Scare stories suggested hundreds of thousands of Brits could struggle to take full ownership of their homes in the next few years due to the fact they opted for an interest-only mortgage.
An interest-only mortgage gives cheaper monthly payments but the borrower is not actually paying back any debt.
At the end of the mortgage term the borrower will still owe the lender the amount they borrowed to purchase their home.
Due to concerns about interest-only borrowers failing to have enough capital the 2014 Mortgage Market Review imposed tight controls on lending, stress tests and assessing people’s capacity to repay this type of loan.
This along with the credit crunch saw lenders withdraw from the market.
But in recent months we have seen new entrants like TSB offer this type of loan.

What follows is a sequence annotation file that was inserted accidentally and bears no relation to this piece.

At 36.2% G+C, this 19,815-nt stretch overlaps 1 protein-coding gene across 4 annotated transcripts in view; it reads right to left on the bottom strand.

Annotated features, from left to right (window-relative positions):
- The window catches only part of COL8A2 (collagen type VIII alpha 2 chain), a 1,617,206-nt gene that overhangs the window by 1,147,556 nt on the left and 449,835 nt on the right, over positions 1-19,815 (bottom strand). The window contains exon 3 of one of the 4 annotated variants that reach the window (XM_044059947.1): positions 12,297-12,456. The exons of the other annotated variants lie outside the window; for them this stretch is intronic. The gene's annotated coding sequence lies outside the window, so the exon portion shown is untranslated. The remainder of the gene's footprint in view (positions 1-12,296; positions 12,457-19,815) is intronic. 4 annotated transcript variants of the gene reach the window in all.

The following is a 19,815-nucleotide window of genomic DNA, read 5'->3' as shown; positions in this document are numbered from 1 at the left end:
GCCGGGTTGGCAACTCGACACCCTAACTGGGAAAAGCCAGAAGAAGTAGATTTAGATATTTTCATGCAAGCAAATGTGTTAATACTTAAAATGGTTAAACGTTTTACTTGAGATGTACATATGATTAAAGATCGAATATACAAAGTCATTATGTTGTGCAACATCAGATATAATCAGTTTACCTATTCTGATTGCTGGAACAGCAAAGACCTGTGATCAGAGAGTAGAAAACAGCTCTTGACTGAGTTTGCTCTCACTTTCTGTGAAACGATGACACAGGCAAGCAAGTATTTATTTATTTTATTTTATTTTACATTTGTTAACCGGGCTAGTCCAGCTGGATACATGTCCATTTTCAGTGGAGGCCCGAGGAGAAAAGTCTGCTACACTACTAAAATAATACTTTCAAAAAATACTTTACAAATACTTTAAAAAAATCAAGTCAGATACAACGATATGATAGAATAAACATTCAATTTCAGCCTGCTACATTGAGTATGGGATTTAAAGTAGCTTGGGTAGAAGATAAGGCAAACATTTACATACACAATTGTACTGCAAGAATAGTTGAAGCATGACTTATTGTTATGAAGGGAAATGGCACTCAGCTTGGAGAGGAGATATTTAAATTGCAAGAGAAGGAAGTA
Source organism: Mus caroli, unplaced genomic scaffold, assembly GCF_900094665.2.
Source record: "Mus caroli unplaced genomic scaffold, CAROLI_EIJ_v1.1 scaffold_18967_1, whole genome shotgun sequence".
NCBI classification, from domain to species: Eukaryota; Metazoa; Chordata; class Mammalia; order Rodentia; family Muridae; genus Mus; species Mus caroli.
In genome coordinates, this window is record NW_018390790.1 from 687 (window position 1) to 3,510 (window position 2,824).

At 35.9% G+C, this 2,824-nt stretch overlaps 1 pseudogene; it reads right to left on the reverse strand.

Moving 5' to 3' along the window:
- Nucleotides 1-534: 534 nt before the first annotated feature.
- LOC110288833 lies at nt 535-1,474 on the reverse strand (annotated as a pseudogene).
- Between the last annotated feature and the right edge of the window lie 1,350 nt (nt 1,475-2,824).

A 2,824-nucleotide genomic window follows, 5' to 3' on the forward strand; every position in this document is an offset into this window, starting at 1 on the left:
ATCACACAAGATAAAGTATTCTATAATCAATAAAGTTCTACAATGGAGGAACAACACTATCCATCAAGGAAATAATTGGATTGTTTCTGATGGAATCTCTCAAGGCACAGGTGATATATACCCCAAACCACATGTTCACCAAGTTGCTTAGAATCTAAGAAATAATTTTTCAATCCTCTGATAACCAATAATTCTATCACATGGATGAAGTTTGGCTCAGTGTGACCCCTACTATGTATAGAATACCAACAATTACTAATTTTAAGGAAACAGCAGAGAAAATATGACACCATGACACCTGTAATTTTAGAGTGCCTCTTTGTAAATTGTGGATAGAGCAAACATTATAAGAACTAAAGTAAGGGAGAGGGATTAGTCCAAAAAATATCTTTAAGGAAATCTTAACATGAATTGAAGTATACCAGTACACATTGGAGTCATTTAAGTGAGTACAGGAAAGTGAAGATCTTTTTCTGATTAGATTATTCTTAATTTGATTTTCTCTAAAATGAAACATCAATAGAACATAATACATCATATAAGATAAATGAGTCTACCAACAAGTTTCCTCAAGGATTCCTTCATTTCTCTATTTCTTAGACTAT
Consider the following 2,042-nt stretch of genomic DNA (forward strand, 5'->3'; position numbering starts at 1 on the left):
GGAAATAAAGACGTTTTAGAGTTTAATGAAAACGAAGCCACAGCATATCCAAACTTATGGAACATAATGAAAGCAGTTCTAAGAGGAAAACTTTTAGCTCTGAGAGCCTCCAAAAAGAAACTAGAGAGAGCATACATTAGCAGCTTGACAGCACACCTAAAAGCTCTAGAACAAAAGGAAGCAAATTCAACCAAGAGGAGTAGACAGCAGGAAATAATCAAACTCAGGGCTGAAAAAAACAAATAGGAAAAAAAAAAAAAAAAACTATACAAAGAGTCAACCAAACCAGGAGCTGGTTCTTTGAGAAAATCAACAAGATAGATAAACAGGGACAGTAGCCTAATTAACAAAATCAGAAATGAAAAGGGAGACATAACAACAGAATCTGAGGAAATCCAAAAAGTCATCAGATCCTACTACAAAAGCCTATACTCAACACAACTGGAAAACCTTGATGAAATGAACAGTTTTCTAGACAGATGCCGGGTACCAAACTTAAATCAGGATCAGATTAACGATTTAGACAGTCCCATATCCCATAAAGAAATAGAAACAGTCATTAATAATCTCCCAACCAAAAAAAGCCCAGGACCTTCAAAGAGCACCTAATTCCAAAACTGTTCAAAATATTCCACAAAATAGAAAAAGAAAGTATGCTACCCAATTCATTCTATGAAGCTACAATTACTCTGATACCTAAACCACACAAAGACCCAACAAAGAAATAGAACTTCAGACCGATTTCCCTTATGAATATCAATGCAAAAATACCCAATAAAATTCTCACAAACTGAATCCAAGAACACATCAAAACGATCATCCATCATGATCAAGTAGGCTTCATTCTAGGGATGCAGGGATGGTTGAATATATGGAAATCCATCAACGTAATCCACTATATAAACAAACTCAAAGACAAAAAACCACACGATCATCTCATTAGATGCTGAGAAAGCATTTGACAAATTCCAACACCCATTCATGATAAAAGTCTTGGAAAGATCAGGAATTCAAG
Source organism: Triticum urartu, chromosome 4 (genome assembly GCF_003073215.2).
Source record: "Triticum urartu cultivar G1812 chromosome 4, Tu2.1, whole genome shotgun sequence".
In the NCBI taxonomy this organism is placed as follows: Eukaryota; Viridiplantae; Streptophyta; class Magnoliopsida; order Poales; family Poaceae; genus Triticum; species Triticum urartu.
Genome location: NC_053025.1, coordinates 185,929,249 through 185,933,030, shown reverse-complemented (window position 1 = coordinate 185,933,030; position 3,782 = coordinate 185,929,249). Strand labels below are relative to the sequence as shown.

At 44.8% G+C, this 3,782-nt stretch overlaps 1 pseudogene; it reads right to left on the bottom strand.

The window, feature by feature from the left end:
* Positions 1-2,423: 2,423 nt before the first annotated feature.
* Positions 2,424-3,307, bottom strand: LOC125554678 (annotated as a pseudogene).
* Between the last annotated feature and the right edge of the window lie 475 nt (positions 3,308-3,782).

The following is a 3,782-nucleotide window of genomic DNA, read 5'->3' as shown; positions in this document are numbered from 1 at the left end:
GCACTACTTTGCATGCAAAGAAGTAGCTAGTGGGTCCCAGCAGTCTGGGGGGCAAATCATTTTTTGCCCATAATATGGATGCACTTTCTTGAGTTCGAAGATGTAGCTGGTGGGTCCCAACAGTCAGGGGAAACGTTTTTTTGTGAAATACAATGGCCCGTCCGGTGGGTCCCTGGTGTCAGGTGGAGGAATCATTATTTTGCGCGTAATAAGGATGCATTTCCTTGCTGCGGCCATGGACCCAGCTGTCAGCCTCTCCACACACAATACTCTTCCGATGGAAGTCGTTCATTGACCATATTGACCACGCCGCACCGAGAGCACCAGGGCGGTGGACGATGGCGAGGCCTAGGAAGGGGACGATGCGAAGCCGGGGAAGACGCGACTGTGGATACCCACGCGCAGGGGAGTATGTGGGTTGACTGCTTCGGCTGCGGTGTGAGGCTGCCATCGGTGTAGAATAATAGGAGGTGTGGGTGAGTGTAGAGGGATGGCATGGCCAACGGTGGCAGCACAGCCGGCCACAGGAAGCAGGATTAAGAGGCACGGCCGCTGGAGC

Could interest-only loans be set for a resurgence - what type of borrower is this type of mortgage suitable for in 2016?
This guide aims to look at the changes to the interest-only market over the past decade, changes to regulation, and where you can go to find decent interest-only mortgages for your clients in 2016.
Contributors include: Charles Haresnape, group managing director, mortgages, at Aldermore; Dean Mirfin, technical director at Key Retirement; Mark Howell, director of marketing and customer management, Bank of Ireland; Jonathan Harris, director of Anderson Harris; Roland McCormack, intermediary director for TSB; Jaedon Green, director of products and distribution for Leeds Building Society; Andrew Montlake, director at Coreco; the Council of Mortgage Lenders; the Prudential Regulation Authority; and the Financial Conduct Authority.